This Singapore startup is trying to grow seafood in a lab, and lobster will be way cheaper if it succeeds

According to its creators, apart from being less environmentally damaging, lab-grown lobster is so healthier for you, as it doesn’t contain microplastics and other cancer-causing compounds sometimes found in seafood.
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Seafood fans, good news: cheap lobster could soon be on its way to your plate.

The catch? The luxurious, delicious meat won’t be pried from the shell of a dead crustacean, but grown in a lab using just a few cells.

According to its creators, apart from being less environmentally damaging, lab-grown lobster meat is also healthier for you, as it doesn’t contain microplastics and other cancer-causing compounds sometimes found in seafood.

Shiok Meats, the Singapore-based startup behind the idea, is currently working to perfect its formula for lab-grown shrimp first, which will be ready to hit diners’ plates in 18 to 24 months.

It will then start researching lab-grown lobster and crab meat, with prototypes expected by 2021 at the earliest, founder Sandhya Sriram told Business Insider.

Shiok Meats founders  Ling Ka Yi, 31, and Sandhya Sriram, 33. Both women are former stem cell biologists from A*Star, the Government’s science and technology research agency.
Shiok Meats

To “grow” a piece of meat in the lab, the team must first extract stem cells from an animal’s muscle tissue, multiply them, then wait for them to develop.

It takes Sriram, 33, and co-founder Ling Ka Yi, 31, a couple of weeks to isolate the stem cells required at lab scale. Both are former stem cell biologists from A*Star (the Government’s science and technology research agency).

The duo are working to add texture and shape to their shrimp meat, which currently resembles mincemeat. They most recently used it to make siew mai (a type of Chinese dumpling) as a sample for their investors.

“People emailed us asking where to buy it”

Shiok Meats plans to sell its shrimp to high-end restaurants here, just like competitor Impossible Foods has done.

The startup has been contacted by restaurants, hotels and a food delivery platform for the meat, and plans to sell it in supermarkets once production costs are low enough to compete with mass-market prices.

Currently, a kilogram of lab-grown shrimp costs S$5,000 to produce, but Sriram predicts this figure will drop to just S$50 by next year, a 99 per cent reduction in price.

This is because most of the costs come from buying culture media, a nutrient solution the cells grow in – and the startup intends to make (and sell) its own plant-based culture media for as little as S$1 a litre in the future, she told The Straits Times.

If Shiok Meats distributes its lobster meat the same way as its shrimp meat, it could mean lower prices for consumers, as part of lobster meat’s astronomical cost lies in the fact the animal must be shipped alive to avoid bacterial infections. Shiok Meats will also be able to run tests on their lobster meat to ensure it meets food safety standards.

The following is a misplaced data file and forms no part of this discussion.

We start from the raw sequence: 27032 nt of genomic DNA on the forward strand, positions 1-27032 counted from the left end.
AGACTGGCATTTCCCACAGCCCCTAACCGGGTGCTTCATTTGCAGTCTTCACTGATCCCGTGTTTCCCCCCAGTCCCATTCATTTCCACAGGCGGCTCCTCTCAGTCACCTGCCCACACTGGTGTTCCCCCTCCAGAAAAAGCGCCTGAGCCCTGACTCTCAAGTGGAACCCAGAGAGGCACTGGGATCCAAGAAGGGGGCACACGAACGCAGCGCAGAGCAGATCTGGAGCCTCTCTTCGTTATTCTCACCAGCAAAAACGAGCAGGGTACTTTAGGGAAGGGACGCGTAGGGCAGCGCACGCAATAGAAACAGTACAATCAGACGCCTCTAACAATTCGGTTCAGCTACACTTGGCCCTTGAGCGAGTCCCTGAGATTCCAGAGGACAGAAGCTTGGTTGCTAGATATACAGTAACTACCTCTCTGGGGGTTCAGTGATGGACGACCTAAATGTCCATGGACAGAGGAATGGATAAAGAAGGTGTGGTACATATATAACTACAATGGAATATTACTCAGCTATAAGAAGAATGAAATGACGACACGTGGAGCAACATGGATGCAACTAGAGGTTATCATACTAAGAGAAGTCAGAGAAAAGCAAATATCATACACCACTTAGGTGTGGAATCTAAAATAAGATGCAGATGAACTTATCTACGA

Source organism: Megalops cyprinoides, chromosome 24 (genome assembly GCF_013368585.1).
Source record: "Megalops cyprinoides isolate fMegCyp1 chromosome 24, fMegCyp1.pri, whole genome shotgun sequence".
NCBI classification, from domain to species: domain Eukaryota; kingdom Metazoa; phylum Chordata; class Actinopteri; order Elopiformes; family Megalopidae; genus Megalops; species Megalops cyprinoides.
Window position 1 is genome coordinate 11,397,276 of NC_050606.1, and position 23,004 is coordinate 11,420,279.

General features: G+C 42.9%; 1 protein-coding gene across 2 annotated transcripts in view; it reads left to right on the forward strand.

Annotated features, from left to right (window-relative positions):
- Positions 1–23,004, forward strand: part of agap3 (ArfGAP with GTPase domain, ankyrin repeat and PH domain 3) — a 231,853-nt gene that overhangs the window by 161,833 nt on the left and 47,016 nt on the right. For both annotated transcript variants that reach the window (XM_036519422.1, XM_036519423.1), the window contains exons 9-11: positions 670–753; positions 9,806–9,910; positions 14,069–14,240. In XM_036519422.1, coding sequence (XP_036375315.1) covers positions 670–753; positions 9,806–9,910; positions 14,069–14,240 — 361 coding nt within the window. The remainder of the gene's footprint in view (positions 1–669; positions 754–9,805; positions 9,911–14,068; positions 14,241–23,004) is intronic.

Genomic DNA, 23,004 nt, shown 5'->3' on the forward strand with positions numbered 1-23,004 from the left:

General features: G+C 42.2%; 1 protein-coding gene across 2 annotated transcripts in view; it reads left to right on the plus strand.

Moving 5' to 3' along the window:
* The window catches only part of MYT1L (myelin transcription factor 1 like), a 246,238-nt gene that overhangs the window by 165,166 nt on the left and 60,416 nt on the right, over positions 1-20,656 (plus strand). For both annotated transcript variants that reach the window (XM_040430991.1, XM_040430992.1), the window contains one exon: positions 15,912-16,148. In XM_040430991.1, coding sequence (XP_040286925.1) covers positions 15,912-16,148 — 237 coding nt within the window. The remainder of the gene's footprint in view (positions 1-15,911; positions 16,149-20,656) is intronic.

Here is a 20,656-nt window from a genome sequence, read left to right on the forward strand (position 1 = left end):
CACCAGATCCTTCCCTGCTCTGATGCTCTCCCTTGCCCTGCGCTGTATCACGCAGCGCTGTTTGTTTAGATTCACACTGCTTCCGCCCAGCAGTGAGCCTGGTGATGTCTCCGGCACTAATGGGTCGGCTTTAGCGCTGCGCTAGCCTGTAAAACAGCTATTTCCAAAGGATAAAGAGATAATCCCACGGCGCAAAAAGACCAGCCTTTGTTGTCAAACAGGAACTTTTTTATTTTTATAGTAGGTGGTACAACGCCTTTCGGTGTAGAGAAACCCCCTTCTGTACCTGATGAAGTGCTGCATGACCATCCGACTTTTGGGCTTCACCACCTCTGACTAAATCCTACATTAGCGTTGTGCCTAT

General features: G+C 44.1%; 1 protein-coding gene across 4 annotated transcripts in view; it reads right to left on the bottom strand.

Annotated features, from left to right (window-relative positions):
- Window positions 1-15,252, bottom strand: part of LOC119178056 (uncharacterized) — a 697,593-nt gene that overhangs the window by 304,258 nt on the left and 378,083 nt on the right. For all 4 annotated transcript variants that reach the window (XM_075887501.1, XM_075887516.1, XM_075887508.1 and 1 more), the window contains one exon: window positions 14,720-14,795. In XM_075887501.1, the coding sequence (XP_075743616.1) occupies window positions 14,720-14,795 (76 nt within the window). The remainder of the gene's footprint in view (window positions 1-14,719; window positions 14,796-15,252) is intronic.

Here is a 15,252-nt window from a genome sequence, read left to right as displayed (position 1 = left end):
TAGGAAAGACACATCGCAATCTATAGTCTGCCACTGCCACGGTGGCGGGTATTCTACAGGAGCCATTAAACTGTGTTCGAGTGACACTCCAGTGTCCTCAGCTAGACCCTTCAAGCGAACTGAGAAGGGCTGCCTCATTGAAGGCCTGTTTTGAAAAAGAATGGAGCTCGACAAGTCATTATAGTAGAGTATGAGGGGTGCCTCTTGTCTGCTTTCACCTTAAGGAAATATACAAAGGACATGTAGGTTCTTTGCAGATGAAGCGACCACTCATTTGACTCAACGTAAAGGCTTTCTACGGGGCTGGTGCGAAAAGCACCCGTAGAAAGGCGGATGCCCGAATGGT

Sriram, a vegetarian and a self-professed food lover, said she decided to venture into lab-grown meat as it combined her stem cell knowledge with a desire to conserve the environment for future generations – including her six-year old son, Aarav – to enjoy.

The founders decided on seafood as most players in the industry are currently tackling red meat. Shiok Meats is Southeast Asia’s first cell-based seafood company.

Though the shrimp haven’t hit the market yet, Sriram said Singaporeans are very excited about the product, and the company has been peppered with emails from the public, chefs and businesses asking where to buy or try it.

There was even a pet owner who wanted to buy the antibiotic-free meat as pet food.

“Singaporeans have a more international mindset, a wider palate, and are accepting of novel foods,” Sriram said.

“A lot of people told us that we were crazy”

To date, the six-man startup has managed to raise US$4.6 million in funding, of which half a million dollars will be spent on equipment. A major investor is Big Idea Ventures, a venture firm funding over 100 companies working to produce alternative meat.

But no investors in Singapore – or across Asia – were keen on the idea in its early stages, as the company did not have a prototype.

“We jumped in not even knowing if we could make any meat out of the cells,” Sriram said. “A lot of people told us that we were crazy. But we were passionate about the idea and confident in our abilities.”

The founders initially raised US$10,000 from a single US investor, all of which was spent on research. (They also went without pay for four months.) Funding subsequently rose to US$600,000 thanks to investors from the US, Australia and Hong Kong.

The company only began receiving attention from local investors after it debuted its siew mai in March. Interested parties now include Temasek Holdings, the Singapore Food Agency, the Economic Development Board, and Enterprise Singapore.

After Singapore, the company plans to sell its products in Hong Kong, India, Australia and New Zealand, but is waiting to secure “strong partnerships” before it enters China.

In 10 years, it hopes to replace traditional shrimp meat entirely with the lab-grown variety, and teach shrimp farmers how to create it, so they can use their sales networks to continue selling shrimp.

For now, though more alternative meat startups are mushrooming up, Sriram says Shiok Meats does not fear any competition.

Said the CEO: “Even if 100 companies come up with the same idea, we all still wouldn’t make enough meat to feed the whole world.”

Read also: Singapore’s getting a new govt body – and its priority is to make sure the country has enough food